Bodega Argento: Savvy and Sustainable

Sustainability can take on many forms – environmental, human, financial – and when all three aspects work together, every stakeholder benefits.


Initially established in 1999, Bodega Argento was sold to the industrialist Alejandro Bulgheroni in 2012. Alejandro’s ownership brought with it the respected enologist and consultant Alberto Antonini, and it is under his mentorship that Argento has become the biggest organic grower in Argentina.


Organic all over

Argento, part of Grupo Avinea, is the largest organic producer in Mendoza, Argentina, producing up to 210,000 9L cases of organic wine every year. And despite all the other benefits of working sustainably and organically, it was primarily their pursuit for quality that pushed them in the direction of farming organically.


Argento’s vineyards span three regions: Lujan de Cuyo, Uco Valley, and Maipu. Most of them are either organic certified, or in the process of being converted to organic practices. Working with the grapes in the most natural way, considering the soil and climate, also gives a strong local identity to the wines.



In the winery, their top priority is to take care of the grapes in the most natural way possible. This is also to ensure that the terroir is expressed through the wines, with minimal reliance on oak.


On the grassroot level is head winemaker Juan Pablo Murgia. Juan Pablo grew up in Mendoza, and learned the importance and value of organic farming from his family from a young age. In 2021, he was crowned as Young Winemaker of the Year by journalist Tim Atkin MW in his 2021 Argentina Report.


According to Juan Pablo: “When we planted the first vineyards, we never thought to be organic. But certification always comes with this way of working. Our aim was to make the best quality wine in the most sustainable way. When you grow naturally, the result is a more vibrant wine that tells you where it’s from.”


Smart sustainability

The team at Argento believes that organic production and sustainability go hand in hand, to express the best of the region as well as to preserve it. The soil, climate, grape variety, and the team all work in harmony, and are impacted by the sustainable model.


All the machinery used are energy-saving, and they go even further by conducting energy efficiency audits with expert guidance. As they state on their website, “We measure ourselves to improve ourselves”.


Taking care of the water and soil is a continuous goal at Argento, so the alkaline solution used to wash vessels are then sent to a water treatment plant to be reused as irrigation. Argento is also the only winery in the region with its own sewage treatment plant, through which they can reuse the resulting water for garden irrigation. On top of managing waste water, the wines are also mostly bottled in recycled glass and low weight bottles, such as ecological bottles. Organic waste is sent to the vineyard for composting.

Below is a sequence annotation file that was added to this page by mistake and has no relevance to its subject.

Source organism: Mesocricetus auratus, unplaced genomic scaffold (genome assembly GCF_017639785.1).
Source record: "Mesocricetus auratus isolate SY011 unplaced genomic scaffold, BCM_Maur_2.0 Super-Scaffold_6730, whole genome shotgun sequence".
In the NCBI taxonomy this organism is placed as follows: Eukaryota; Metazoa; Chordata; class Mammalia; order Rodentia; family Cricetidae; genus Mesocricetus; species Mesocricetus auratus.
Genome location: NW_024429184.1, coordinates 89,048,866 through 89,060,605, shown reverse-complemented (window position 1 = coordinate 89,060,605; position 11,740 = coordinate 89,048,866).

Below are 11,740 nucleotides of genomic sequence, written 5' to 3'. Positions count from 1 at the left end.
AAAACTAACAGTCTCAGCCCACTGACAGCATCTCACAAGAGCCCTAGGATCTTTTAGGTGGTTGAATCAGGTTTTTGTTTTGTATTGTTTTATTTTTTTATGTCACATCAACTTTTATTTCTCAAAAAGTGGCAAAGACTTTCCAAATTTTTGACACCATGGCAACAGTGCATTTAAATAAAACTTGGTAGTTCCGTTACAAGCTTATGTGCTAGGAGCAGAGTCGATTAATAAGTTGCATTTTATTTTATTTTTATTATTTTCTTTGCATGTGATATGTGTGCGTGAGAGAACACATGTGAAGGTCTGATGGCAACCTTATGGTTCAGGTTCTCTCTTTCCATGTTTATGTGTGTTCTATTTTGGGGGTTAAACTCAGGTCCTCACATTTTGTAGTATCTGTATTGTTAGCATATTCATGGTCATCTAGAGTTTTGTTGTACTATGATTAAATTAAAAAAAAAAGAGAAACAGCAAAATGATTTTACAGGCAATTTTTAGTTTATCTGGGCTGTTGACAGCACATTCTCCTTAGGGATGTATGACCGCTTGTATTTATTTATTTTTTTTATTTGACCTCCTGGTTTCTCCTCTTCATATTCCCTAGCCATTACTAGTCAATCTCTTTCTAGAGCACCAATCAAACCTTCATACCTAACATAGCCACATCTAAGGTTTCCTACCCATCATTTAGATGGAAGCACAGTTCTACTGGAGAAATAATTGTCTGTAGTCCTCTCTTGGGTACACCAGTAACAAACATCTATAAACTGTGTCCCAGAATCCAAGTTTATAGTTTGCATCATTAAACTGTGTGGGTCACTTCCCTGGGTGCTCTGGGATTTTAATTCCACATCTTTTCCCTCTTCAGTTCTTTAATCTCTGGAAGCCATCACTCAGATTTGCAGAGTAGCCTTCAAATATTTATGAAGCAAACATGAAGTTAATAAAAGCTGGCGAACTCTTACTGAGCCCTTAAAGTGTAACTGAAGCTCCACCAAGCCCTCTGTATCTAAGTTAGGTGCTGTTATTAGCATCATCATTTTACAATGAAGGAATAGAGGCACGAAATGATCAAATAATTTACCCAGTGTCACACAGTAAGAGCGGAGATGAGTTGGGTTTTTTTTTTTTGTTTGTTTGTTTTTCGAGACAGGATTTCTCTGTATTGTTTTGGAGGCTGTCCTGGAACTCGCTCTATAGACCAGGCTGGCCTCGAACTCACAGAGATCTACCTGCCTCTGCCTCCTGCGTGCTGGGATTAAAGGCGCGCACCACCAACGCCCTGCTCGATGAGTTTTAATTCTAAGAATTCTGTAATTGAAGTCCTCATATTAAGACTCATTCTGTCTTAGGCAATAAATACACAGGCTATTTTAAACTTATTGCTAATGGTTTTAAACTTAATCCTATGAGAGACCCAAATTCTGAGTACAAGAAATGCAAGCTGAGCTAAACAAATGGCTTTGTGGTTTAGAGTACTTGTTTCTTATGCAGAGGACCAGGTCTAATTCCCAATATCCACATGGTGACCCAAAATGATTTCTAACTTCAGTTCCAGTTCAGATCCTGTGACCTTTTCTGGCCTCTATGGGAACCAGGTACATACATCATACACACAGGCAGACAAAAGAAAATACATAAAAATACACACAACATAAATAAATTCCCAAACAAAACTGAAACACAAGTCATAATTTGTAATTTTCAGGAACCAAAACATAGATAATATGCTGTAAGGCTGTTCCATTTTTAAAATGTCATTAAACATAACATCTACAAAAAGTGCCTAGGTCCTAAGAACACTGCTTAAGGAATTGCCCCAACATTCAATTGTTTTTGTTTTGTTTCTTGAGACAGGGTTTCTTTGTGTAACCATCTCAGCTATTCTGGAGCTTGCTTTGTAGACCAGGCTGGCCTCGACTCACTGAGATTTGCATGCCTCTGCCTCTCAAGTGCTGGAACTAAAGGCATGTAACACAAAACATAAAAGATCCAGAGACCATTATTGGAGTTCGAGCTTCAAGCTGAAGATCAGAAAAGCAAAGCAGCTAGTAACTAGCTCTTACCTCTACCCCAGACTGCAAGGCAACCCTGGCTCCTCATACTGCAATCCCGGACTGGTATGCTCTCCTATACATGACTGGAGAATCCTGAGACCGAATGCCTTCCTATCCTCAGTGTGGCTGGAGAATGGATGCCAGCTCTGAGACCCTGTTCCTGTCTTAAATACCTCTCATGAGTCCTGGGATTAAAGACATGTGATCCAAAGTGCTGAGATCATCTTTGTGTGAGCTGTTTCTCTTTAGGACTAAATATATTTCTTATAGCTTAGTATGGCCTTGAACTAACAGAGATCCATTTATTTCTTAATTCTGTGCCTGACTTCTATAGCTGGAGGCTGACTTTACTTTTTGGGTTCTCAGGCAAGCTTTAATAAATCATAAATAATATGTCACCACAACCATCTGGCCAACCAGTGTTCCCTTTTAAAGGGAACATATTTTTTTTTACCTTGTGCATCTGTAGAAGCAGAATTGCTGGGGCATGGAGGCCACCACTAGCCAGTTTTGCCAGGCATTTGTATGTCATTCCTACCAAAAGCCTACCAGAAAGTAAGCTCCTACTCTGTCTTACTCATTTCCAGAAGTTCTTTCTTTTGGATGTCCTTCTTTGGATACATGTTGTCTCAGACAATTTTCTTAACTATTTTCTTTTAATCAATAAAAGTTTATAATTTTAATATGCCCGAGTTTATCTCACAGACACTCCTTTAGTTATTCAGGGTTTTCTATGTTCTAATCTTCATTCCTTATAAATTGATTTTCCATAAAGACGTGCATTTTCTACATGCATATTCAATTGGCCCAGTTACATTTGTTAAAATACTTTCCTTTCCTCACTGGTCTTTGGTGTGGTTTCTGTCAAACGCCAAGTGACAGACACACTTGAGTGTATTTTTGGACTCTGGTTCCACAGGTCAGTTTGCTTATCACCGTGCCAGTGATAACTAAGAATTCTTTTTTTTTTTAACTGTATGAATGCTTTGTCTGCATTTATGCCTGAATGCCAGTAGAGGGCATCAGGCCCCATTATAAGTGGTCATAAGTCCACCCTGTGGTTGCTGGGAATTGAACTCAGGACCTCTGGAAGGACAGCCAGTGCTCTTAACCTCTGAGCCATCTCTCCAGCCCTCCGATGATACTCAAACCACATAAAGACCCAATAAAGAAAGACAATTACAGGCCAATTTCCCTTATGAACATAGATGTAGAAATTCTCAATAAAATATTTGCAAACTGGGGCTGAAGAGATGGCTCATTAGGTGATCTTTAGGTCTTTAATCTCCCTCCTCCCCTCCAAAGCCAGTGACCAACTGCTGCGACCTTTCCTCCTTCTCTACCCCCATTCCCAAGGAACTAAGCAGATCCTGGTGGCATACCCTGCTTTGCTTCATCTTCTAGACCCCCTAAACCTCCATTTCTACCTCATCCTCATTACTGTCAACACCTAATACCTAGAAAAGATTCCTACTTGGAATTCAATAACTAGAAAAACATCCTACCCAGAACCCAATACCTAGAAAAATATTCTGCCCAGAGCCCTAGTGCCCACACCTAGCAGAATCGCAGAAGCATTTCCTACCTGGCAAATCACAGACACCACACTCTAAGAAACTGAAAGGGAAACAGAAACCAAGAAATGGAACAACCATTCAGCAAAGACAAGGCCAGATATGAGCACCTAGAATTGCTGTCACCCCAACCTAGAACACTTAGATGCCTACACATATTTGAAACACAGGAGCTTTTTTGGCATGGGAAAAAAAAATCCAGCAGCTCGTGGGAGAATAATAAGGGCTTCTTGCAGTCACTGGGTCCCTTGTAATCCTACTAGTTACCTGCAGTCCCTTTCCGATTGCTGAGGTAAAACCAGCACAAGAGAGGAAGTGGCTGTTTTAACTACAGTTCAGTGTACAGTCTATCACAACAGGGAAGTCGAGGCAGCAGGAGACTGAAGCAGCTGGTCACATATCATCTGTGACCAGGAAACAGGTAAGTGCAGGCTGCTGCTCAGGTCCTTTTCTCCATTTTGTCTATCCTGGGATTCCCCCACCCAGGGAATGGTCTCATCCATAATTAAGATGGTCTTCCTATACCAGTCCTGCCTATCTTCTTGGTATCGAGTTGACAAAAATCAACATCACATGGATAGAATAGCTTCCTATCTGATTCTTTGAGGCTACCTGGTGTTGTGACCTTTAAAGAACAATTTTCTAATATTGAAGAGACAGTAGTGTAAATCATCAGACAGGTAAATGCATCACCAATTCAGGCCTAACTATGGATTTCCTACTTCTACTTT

Ethical winemaking

Sustainability also includes taking care of the people doing the work, and this is done through Fairtrade and various other initiatives.


Argento promotes human and labour rights and good working conditions across their entire supply chain, and take action to ensure the wellbeing of their people is taken into consideration. On top of that, they promote non-discriminatory employment practices, freedom of association, and collective bargaining rights for the workforce.


In addition to their environmental and humanitarian practices, all wines from Argento are vegan friendly. Producing vegan wines reduces, and can ultimately stop, the use of animal products such as casein, gelatin, and isinglass as fining agents.


To ensure transparency, the social and environmental practices implemented at Argento are independently audited by third party organisations, as part of different certification schemes, i.e. Organic, Bodegas de Argentina Sustainability Protocol and Fairtrade International.


Bringing sustainability to the table

In September 2021, Grupo Avinea took their commitment to sustainability a step further by joining forces with other industry stakeholders to create the Sustainable Wine Roundtable (SWR). Together with other leading wine brands, distributors, small producers, retailers, and environmental organisations, the SWR was created to accelerate sustainable initiatives in the wine industry, and to create a global standard for sustainability.


The SWR is the only global, independent, nonprofit, roundtable with multiple stakeholders in the sustainability sector. The SWR supports the wine community in creating a world where high quality wine is produced, traded, and consumed in ways that conserve and regenerate ecosystems, protect human rights, foster equality and inclusion, and generate prosperity, pride and passion for excellence.


Argento’s commitment to organic and sustainable practices makes it clear that they are planning for the future, and will safeguard their operations for many decades to come.